The 5th KINO German festival will bring 12 “serious, solid and unique” German movies to Macao starting on Friday, Cut Company Limited Operating Director and Curator Rita Wong Yeuk Ying told the Macau Post Daily in an interview at ORA Coffee Tap Seac on Rua Filipe O’Costa this week.
Wong said that German movies always have meaning but admitted that they could be hard to digest. She was quick to add that she and her team chose a selection of movies that are suitable for “beginner-level” art-house film watchers and art-house film buffs.
Wong noted that her company, Cut Company Ltd, has been working with the German Goethe-Institut in Hong Kong since 2016, pointing out that KINO (the German word for cinema) has a longer history in Hong Kong than in Macau.
“Our festival has always been very well-received in Macau. Over the years we have accumulated over 60,000 attendees at our movie screenings,” Wong said.
Creativity behind walls
When asked about this year’s theme for the film-fest, Wong held up the festival brochure and said, “The theme is expressed in its cover”.
The brochure’s cover has a short-haired woman dressed all in black smoking a cigarette and sitting on a bench with a book next to her. Behind her is a high wall and a bit of blue sky with a few clouds.
Wong said the high wall represents a controlled and repressed environment and the woman on the bench with a book and a cigarette represents creativity and analysis.
“What we wanted to say was that even with walls around you, creativity, the ability to analyse and freedom can still exist. I think this concept is very suitable for society currently,” Wong said.
According to Wong, based on this theme, her team decided to use “Enfant Terrible” as the opening film. She pointed out that the movie is about a famous German movie director, Rainer Werner Fassbinder, adding that his style is “out-of-rules”, “rebellious” and “unconventional-German style”.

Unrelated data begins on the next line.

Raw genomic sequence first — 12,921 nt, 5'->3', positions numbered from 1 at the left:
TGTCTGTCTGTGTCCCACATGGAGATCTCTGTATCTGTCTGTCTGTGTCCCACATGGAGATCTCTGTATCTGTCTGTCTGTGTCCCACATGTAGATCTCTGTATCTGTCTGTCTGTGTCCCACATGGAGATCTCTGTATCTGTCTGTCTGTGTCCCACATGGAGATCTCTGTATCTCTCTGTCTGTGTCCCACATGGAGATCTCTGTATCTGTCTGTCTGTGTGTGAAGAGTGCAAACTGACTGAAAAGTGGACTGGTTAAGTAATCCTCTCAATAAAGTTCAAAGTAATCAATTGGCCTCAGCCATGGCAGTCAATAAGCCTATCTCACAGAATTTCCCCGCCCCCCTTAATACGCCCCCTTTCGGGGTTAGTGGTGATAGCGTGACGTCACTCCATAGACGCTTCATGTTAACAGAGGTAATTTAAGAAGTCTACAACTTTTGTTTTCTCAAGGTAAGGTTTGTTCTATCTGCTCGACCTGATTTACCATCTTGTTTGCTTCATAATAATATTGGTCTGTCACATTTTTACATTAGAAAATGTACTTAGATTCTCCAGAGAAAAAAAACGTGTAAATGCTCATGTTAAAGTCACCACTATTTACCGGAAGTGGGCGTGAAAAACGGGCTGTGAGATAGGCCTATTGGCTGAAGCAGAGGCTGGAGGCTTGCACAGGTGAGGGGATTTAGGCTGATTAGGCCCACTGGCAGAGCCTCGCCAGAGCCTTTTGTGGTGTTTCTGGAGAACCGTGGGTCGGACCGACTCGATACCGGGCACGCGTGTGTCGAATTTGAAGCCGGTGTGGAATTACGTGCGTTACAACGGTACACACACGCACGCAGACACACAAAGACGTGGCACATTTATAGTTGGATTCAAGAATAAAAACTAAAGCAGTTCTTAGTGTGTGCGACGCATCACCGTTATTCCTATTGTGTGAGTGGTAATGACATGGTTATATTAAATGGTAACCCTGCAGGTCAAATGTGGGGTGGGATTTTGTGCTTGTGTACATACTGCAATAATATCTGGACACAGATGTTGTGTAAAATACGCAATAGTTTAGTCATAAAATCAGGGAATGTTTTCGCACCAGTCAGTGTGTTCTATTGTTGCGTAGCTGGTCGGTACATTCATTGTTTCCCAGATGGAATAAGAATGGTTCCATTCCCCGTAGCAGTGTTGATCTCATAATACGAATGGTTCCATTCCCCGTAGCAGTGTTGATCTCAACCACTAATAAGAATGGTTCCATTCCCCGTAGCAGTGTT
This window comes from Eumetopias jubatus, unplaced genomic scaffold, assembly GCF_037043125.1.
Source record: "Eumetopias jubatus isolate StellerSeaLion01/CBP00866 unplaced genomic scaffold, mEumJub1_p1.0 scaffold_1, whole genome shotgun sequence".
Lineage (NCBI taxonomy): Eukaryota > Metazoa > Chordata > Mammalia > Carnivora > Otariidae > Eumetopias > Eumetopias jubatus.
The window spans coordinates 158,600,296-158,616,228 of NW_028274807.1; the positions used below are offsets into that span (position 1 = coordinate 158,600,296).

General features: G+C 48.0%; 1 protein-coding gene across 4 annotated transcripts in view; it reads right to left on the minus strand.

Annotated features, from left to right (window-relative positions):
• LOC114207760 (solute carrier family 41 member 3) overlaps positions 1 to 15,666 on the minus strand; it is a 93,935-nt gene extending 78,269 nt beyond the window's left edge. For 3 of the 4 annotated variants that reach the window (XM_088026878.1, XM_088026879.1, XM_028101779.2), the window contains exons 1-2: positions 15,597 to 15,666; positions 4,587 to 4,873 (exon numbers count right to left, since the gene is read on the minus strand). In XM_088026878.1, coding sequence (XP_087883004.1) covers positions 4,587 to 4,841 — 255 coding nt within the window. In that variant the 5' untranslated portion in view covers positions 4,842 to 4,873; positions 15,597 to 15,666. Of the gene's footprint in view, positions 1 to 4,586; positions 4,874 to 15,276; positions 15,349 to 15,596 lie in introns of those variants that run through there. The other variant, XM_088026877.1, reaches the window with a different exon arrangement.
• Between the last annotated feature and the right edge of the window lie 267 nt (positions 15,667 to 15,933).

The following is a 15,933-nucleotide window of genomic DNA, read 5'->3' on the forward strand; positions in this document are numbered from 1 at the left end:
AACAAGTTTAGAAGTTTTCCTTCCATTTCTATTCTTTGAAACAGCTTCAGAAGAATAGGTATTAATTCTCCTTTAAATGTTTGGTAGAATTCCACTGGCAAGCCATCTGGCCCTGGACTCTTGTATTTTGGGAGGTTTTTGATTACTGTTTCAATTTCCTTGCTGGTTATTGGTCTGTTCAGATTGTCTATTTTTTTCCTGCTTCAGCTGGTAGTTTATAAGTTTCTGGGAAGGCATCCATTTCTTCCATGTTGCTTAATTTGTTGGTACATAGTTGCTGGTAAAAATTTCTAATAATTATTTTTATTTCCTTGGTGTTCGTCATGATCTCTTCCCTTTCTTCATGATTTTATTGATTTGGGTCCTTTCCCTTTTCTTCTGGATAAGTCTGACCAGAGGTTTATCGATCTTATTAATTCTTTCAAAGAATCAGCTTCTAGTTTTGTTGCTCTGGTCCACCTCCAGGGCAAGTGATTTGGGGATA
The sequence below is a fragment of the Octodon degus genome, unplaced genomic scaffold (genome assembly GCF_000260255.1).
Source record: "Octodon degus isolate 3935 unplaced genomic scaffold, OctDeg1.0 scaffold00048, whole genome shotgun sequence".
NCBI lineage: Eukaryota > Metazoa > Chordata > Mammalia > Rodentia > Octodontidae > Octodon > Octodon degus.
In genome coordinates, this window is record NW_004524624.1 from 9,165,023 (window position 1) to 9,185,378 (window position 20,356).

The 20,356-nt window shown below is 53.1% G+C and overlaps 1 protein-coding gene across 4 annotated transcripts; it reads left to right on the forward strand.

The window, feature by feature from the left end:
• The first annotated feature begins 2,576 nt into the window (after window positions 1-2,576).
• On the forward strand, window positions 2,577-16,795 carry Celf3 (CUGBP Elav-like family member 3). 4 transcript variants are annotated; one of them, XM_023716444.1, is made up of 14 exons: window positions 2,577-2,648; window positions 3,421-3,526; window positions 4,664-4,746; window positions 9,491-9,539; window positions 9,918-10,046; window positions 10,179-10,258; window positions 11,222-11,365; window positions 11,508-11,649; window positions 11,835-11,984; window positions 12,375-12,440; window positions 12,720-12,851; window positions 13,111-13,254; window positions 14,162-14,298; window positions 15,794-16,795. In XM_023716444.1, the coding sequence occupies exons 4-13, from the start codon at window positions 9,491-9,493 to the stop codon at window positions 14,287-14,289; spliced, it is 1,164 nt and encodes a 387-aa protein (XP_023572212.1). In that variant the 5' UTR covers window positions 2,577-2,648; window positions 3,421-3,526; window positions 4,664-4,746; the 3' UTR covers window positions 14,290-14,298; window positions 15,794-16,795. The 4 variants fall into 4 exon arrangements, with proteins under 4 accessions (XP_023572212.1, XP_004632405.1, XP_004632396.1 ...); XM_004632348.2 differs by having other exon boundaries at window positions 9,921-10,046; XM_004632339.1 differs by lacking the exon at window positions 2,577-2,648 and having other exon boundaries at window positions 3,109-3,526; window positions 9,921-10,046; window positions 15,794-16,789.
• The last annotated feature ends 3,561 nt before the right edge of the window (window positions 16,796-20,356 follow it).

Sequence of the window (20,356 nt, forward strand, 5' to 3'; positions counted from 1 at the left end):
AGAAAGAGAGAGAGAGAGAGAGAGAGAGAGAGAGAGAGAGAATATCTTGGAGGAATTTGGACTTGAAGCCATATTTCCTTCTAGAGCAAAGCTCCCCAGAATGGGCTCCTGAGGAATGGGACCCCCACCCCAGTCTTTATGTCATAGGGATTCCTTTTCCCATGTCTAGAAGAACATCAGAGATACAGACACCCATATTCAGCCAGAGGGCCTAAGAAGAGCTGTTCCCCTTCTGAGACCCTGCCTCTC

Wong said a lot of the festival’s films are female-focused and family-oriented. She said that a lot of people think that German films are usually very serious, but she wants to let the audience learn more about German movies through a more light-hearted angle.
“You have to ease the audiences in to draw their interest [in German films], then continue to feed them with material so that their interest will grow,” Wong said.
She also said that the number of attendees has grown beyond expectation, even though in this year’s festival there are fewer shows and new locations, but still she expects around 1,000 people to attend the screenings.
One-inch tall barrier
Bong Joon Ho, the director of a famous South Korean movie “Parasite”, said at the Oscars last year that “once you overcome the one-inch tall barrier of subtitles, you will be introduced to so many more amazing films”.
When asked whether subtitles are a problem in Macau, Wong said locals are very used to watching subtitles.
“Maybe because of the co-existence of Chinese and Portuguese culture in Macau, generally speaking, locals are intrigued by European cultures,” Wong said.
According to Wong, at first, the German festival movies did not come with Chinese subtitles but they realised that in order to attract more locals Chinese subtitles are essential. Therefore, Wong said, her team decided to spend more time and effort on arranging Chinese subtitles for local spectators.
Wong said that usually classic German films draw cinema-goers’ interest, adding that Director-In-Focus films are the second most popular genre that attracts spectators.
When asked which movie is her favourite out of the 12, she said it’s “Marianne & Juliane” because she loves how the director wisely chose two sisters’ points of view to film the movie, which allows the characters of the movie to be more developed and detailed.
She also recommended “I have Never Been To New York” because it’s the first time a German musical will be screened in Macau.
Wong said that people in general usually have the misconception that art-house films are boring and hard to digest, therefore her team has selected new audience-friendly films for first comers and workshops for those who want to discuss them further.
“The main difference between art-house films and other movies is that art-house films welcome interpretations and discussions, it allows one to digest and think. It is the beauty of it and I wish more people could appreciate it,” Wong said.
(The Macau Post Daily/Macau News)
PHOTO © CUT Company Limited